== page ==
How to transport Art

How to transport Art
24 May 2016


Upon arrival in a foreign country, shipments must clear through Customs. This is true regardless of the mode of transport.

If the shipment is valued at less than $2,500.00, then an informal entry can be made and the individual importer can clear the shipment themselves, although it is worth bearing in mind that this will likely be a time-consuming process. Above that value, or for any textiles and fabrics, a licensed customs broker is needed.

In order to clear the shipment, the broker will need to know personal details about the importer, social security number for individuals, and tax-ID numbers for corporations. They will also need a fully descriptive invoice, showing the supplier, nature of the commodity, value, country of origin and, if antique, the age of the piece.

Import Fees

In addition to transport costs, various fees will be due upon clearance. Most objects are subject to duty, however, objects over 100 years old, original works of art and early editions of cast sculptures are duty-free. Depending on the country certain other items may be free of duty, it is worth checking with a broker before shipping to ascertain your likely monetary outlay. Duty is charged as a percentage of the value of the merchandise and depends on the commodity, however in some countries; duty is calculated on the value of the goods and the cost to ship them there.

Other import fees and charges will be incurred too. To import into the USA, a bond must be posted. The term "bond" is something of a misnomer in that it suggests one gets the fee back. That is not the case, it is more of a surety guarantee, in the event that duty is due on the shipment the government is assured of receiving payment by a Surety Company should the importer refuse. The bond charge is for the use of that surety guarantee. Some regular importers have their own bonds, renewable yearly. The speed at which entries are processed necessitates this guarantee as most shipments are delivered long before the entry is truly signed off upon, or "liquidated". Without this guarantee, ports would grind to a halt. Bond fees vary from broker to broker but will typically be .2% to .4% of the imported value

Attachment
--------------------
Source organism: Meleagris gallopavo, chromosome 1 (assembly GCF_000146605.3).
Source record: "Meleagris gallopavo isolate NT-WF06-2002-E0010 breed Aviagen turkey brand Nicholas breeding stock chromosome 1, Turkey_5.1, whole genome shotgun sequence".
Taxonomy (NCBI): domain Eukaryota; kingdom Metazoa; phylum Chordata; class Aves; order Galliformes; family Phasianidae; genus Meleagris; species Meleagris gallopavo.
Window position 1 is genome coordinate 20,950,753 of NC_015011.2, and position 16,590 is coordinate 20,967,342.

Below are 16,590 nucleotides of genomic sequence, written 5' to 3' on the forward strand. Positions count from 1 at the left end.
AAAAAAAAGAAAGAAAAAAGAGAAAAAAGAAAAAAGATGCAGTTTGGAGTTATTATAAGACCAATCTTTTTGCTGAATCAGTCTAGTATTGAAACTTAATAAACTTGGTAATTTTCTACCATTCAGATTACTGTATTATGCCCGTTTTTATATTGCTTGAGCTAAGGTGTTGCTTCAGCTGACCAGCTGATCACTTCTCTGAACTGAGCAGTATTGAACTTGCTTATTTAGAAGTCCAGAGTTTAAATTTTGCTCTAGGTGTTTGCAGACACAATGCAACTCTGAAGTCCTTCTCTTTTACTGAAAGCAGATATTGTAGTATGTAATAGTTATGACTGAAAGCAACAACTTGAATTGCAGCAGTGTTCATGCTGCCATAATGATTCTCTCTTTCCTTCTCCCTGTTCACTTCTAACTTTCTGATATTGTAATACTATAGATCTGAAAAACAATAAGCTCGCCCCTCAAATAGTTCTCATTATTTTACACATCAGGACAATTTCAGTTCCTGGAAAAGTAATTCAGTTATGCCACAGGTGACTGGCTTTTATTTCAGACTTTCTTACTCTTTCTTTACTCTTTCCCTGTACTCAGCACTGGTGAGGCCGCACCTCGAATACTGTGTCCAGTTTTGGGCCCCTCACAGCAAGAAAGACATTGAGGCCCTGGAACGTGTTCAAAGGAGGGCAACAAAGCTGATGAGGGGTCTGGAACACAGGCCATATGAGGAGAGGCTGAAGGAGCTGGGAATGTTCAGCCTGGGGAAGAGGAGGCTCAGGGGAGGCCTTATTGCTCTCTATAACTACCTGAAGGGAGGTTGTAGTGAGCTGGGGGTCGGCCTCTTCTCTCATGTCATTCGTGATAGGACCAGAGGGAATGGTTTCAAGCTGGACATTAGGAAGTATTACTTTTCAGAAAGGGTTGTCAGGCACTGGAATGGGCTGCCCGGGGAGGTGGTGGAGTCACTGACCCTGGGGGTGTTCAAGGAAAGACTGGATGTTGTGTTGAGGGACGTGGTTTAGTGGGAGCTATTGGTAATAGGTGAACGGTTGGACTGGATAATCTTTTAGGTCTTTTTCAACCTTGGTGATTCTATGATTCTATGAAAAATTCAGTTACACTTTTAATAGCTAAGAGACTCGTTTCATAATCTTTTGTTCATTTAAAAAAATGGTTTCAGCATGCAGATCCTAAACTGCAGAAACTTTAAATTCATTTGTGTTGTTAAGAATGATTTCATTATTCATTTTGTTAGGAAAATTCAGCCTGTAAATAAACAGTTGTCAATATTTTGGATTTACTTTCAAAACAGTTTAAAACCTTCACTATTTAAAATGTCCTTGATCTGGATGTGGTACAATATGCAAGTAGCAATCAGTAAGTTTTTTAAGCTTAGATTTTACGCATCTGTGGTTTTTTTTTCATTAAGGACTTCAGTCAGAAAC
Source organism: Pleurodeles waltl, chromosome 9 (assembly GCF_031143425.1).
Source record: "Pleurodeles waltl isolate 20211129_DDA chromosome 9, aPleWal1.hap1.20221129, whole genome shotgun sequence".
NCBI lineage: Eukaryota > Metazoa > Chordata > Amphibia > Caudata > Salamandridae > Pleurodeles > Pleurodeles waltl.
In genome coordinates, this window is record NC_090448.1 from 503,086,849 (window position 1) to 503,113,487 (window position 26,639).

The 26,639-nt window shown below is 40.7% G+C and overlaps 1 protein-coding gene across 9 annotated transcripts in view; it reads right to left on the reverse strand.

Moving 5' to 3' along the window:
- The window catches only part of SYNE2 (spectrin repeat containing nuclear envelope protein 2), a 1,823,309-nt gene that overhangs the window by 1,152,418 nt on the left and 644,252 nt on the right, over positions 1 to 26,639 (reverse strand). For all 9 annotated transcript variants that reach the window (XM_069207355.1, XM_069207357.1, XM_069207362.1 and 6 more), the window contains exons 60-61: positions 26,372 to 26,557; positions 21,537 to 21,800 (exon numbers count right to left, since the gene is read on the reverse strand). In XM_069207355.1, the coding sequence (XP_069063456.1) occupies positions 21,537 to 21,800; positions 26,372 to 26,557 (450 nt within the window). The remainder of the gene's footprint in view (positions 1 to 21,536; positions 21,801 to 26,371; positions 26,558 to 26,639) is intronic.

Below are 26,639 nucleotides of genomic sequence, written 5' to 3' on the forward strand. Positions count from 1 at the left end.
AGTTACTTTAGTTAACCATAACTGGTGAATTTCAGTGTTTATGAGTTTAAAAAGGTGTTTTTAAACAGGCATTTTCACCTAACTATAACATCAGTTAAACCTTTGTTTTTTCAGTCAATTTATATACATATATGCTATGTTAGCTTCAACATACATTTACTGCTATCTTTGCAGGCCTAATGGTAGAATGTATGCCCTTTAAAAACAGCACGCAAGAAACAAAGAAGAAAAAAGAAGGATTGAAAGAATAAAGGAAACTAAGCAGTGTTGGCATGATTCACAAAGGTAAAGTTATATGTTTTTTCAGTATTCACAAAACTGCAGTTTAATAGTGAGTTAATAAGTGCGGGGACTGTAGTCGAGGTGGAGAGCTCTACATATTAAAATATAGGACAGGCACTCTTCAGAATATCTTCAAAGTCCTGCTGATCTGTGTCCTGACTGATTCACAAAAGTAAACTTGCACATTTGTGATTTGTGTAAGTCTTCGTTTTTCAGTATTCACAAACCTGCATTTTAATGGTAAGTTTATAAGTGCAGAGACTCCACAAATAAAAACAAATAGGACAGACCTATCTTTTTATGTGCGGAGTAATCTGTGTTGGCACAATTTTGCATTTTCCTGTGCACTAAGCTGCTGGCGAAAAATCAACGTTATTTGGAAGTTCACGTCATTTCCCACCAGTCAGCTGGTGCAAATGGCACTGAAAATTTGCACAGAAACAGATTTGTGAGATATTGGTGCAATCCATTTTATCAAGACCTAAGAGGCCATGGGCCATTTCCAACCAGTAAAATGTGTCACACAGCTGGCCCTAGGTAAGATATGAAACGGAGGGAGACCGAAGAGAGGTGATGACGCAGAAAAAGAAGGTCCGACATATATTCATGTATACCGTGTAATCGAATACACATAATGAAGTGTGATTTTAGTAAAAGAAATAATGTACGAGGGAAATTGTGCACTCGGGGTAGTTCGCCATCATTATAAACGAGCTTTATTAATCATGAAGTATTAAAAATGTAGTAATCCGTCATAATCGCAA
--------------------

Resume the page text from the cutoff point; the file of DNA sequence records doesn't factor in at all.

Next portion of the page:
Another US import fee is "Merchandise Processing Fee", which was implemented in the late 1980s in order to help fund the US Customs Service. This fee is based on the imported value of the shipment and is .21%, with a minimum of $ 25.00 and a maximum of $485.00, it is levied on every shipment.

Additionally, if a shipment arrives by sea, Harbor Maintenance Fee is due. This is .125% of the imported value and has no minimum or maximum charge, a worthwhile consideration for high-valued shipments.


In most countries, sales tax or "value added tax" is due before the shipment is released, unless the shipment is cleared in such a way as to defer the payment, (although this can only be done for an importer who satisfies certain stringent criteria). In the case of the USA however, the payment of sales tax is the responsibility of the individual importer and is settled with their state sales tax office after receipt of the goods. For the most part, sales tax is due on anything imported from overseas, it tends to be referred to as "use tax" and the rate varies from state to state.

Visit the U.S. Customs site

It is strongly recommended that individuals consult their own state sales tax office as failure to pay can result in fines and penalties and interest calculated from the date of entry. Ignorance of the rule does not excuse the importer from payment.

Visit the Tax Department site

Export customs clearance formalities differ with commodity and the exporting country, it is worth checking with your shipper as to what needs to be done.

If the objects to be exported contain material covered by the Convention on International Trade in Endangered Species, such as ivory and tortoiseshell, then export paperwork must be completed regardless of the exporting country. CITES rules are very strict and failure to adhere to them will result in seizure and destruction of the objects by Fish & Wildlife officials, whose jurisdiction is higher than that of US Customs.

Rules of Thumb

Ensure fully descriptive invoices are available.

Be sure of all pertinent details of importer before dispatch of shipment.

Allow time for customs both on export and import.

It has been proven in the highest courts that importing is a privilege not a right.

Upon arrival in a foreign country, shipments must clear through Customs. This is true regardless of the mode of transport.